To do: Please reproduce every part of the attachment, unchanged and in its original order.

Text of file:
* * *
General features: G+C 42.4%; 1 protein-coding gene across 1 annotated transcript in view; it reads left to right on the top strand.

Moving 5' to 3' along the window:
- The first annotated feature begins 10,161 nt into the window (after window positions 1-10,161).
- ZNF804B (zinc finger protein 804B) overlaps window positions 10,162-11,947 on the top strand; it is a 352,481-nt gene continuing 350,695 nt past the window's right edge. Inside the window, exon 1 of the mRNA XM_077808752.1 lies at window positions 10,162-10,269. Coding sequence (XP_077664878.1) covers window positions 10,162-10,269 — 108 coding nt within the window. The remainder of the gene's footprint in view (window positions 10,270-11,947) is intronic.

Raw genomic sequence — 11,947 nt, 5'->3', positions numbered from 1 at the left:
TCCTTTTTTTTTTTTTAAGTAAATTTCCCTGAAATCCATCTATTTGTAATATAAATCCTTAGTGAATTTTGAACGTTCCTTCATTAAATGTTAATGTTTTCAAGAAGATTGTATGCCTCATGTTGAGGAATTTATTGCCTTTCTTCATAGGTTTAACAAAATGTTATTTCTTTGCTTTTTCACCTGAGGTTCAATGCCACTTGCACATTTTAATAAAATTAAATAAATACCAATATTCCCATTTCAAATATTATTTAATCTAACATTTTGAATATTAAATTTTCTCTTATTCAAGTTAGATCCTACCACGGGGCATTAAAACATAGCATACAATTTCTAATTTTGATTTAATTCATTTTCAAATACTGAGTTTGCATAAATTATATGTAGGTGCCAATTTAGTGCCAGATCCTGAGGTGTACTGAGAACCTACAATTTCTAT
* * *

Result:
General features: G+C 42.4%; 1 protein-coding gene across 1 annotated transcript in view; it reads left to right on the top strand.

Moving 5' to 3' along the window:
- The first annotated feature begins 10,161 nt into the window (after window positions 1-10,161).
- ZNF804B (zinc finger protein 804B) overlaps window positions 10,162-11,947 on the top strand; it is a 352,481-nt gene continuing 350,695 nt past the window's right edge. Inside the window, exon 1 of the mRNA XM_077808752.1 lies at window positions 10,162-10,269. Coding sequence (XP_077664878.1) covers window positions 10,162-10,269 — 108 coding nt within the window. The remainder of the gene's footprint in view (window positions 10,270-11,947) is intronic.

Raw genomic sequence — 11,947 nt, 5'->3', positions numbered from 1 at the left:
TCCTTTTTTTTTTTTTAAGTAAATTTCCCTGAAATCCATCTATTTGTAATATAAATCCTTAGTGAATTTTGAACGTTCCTTCATTAAATGTTAATGTTTTCAAGAAGATTGTATGCCTCATGTTGAGGAATTTATTGCCTTTCTTCATAGGTTTAACAAAATGTTATTTCTTTGCTTTTTCACCTGAGGTTCAATGCCACTTGCACATTTTAATAAAATTAAATAAATACCAATATTCCCATTTCAAATATTATTTAATCTAACATTTTGAATATTAAATTTTCTCTTATTCAAGTTAGATCCTACCACGGGGCATTAAAACATAGCATACAATTTCTAATTTTGATTTAATTCATTTTCAAATACTGAGTTTGCATAAATTATATGTAGGTGCCAATTTAGTGCCAGATCCTGAGGTGTACTGAGAACCTACAATTTCTAT